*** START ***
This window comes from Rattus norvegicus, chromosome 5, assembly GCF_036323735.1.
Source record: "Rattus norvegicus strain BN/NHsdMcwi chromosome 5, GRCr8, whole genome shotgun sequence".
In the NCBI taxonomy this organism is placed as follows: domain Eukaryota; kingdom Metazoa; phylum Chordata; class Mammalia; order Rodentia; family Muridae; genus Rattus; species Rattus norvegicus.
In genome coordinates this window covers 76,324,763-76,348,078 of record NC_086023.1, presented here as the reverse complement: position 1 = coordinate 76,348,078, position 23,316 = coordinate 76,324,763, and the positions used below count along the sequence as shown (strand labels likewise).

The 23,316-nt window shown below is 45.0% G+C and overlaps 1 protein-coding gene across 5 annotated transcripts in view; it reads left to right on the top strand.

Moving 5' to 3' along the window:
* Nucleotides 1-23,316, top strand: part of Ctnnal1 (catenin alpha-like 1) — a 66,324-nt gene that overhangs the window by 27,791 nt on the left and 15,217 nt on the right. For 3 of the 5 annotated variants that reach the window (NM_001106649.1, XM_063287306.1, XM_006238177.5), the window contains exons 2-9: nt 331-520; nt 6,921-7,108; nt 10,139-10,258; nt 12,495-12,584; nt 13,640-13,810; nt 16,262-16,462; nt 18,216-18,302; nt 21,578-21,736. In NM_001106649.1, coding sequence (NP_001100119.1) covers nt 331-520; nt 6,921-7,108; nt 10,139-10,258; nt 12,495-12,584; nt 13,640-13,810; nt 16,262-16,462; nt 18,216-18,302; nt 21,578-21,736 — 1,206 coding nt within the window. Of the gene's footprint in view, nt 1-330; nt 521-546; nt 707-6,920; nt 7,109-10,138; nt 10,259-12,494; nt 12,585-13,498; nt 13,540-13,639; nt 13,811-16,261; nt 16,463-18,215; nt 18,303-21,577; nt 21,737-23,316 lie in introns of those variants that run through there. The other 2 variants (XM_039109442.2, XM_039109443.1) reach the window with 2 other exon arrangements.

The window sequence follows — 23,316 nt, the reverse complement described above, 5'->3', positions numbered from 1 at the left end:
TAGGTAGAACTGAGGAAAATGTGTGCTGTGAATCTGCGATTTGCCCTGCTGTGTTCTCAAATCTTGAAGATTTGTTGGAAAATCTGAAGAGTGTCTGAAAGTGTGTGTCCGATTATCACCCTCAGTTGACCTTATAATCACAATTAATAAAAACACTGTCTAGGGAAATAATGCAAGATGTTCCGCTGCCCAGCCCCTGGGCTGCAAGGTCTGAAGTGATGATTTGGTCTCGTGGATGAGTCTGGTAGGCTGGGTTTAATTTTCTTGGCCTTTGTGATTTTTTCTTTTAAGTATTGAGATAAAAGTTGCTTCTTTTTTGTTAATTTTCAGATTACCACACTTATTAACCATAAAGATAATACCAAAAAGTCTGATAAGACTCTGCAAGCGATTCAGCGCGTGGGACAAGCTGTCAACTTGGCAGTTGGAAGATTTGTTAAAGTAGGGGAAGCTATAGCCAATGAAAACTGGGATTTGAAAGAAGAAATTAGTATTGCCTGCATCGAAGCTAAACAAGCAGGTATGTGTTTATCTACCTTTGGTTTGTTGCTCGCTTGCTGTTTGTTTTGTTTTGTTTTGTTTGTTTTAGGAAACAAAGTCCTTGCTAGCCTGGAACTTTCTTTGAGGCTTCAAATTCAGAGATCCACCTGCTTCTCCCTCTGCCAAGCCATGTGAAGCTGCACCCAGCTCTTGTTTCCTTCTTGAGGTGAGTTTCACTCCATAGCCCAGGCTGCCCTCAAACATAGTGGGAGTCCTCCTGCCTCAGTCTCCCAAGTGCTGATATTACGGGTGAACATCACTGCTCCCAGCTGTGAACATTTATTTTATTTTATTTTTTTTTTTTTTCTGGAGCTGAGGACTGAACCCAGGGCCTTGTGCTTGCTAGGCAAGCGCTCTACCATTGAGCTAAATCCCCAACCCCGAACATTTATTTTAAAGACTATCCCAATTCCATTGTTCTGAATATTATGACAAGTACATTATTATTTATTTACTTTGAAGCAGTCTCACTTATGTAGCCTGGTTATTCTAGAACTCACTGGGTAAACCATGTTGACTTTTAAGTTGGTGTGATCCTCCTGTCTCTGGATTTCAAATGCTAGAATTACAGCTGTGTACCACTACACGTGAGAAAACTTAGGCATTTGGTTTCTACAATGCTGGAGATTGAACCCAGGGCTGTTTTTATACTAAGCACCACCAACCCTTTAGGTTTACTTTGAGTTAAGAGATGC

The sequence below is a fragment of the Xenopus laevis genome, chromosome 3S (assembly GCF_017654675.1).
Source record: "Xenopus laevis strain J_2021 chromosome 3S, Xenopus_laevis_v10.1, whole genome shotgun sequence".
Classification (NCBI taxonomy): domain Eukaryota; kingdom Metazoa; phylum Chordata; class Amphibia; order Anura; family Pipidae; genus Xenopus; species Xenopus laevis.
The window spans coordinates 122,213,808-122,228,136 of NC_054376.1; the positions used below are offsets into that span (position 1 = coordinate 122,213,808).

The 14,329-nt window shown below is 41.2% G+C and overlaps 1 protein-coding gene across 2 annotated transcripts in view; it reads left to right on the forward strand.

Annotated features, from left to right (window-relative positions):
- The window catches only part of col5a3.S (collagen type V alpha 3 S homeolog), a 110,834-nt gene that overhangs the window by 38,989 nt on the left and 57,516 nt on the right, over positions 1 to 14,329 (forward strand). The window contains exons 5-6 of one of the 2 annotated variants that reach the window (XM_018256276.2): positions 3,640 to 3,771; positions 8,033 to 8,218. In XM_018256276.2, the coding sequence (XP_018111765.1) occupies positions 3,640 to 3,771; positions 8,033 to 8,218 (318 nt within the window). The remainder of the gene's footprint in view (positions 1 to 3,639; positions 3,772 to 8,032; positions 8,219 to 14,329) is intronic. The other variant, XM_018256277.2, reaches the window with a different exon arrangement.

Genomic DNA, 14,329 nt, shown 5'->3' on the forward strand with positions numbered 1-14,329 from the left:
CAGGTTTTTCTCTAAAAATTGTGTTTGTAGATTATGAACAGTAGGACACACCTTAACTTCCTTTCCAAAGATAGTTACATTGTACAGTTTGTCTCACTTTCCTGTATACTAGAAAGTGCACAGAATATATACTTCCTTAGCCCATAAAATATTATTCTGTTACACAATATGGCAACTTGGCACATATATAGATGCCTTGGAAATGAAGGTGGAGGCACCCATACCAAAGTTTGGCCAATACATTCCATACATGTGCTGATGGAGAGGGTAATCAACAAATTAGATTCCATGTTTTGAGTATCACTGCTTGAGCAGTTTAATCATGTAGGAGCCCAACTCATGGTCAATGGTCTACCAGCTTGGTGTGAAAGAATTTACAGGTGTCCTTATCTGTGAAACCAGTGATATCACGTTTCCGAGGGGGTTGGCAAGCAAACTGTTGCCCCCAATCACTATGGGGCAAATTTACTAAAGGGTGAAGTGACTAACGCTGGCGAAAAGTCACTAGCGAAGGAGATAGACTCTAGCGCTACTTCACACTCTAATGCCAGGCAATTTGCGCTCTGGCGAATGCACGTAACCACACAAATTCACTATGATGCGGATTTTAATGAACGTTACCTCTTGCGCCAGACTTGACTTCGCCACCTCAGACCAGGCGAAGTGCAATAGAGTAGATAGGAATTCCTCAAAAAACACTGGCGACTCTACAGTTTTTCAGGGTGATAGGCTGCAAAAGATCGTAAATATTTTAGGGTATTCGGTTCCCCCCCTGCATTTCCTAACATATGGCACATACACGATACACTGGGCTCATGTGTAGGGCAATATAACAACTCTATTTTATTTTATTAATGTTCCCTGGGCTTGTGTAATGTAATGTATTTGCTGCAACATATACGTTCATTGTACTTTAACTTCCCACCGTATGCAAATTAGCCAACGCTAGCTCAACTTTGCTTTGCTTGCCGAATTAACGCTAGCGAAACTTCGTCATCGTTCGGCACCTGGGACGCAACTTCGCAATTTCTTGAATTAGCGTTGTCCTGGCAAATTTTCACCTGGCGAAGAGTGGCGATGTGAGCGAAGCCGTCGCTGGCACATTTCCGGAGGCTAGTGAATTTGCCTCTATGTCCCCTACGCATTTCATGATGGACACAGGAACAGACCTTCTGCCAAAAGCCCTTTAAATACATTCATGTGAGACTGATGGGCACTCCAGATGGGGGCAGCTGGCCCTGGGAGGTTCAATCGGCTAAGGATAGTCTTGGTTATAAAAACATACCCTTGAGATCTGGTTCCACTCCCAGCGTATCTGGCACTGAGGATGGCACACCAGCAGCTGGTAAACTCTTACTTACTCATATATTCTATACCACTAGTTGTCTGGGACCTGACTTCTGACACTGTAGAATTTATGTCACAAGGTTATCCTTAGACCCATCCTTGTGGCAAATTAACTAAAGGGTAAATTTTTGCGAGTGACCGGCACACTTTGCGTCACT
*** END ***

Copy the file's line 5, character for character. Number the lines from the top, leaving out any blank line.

The 23,316-nt window shown below is 45.0% G+C and overlaps 1 protein-coding gene across 5 annotated transcripts in view; it reads left to right on the top strand.